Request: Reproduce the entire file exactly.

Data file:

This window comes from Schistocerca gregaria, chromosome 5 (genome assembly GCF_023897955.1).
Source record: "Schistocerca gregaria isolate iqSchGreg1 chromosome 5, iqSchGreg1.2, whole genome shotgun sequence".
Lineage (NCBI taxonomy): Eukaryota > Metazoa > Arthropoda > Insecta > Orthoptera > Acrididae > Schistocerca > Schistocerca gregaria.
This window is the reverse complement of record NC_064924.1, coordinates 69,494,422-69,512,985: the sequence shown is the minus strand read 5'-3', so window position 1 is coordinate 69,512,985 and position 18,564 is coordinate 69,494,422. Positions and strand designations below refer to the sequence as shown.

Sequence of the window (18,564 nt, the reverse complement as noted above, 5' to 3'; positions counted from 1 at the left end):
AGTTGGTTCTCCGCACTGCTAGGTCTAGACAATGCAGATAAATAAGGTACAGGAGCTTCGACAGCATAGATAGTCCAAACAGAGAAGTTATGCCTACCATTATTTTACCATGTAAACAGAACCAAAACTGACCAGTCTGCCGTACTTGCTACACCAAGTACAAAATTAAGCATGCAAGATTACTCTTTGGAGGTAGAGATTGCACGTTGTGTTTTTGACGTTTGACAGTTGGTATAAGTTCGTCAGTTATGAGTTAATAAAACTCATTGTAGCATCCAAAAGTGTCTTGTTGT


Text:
This window comes from Schistocerca gregaria, chromosome 5 (genome assembly GCF_023897955.1).
Source record: "Schistocerca gregaria isolate iqSchGreg1 chromosome 5, iqSchGreg1.2, whole genome shotgun sequence".
Lineage (NCBI taxonomy): Eukaryota > Metazoa > Arthropoda > Insecta > Orthoptera > Acrididae > Schistocerca > Schistocerca gregaria.
This window is the reverse complement of record NC_064924.1, coordinates 69,494,422-69,512,985: the sequence shown is the minus strand read 5'-3', so window position 1 is coordinate 69,512,985 and position 18,564 is coordinate 69,494,422. Positions and strand designations below refer to the sequence as shown.

Sequence of the window (18,564 nt, the reverse complement as noted above, 5' to 3'; positions counted from 1 at the left end):
AGTTGGTTCTCCGCACTGCTAGGTCTAGACAATGCAGATAAATAAGGTACAGGAGCTTCGACAGCATAGATAGTCCAAACAGAGAAGTTATGCCTACCATTATTTTACCATGTAAACAGAACCAAAACTGACCAGTCTGCCGTACTTGCTACACCAAGTACAAAATTAAGCATGCAAGATTACTCTTTGGAGGTAGAGATTGCACGTTGTGTTTTTGACGTTTGACAGTTGGTATAAGTTCGTCAGTTATGAGTTAATAAAACTCATTGTAGCATCCAAAAGTGTCTTGTTGT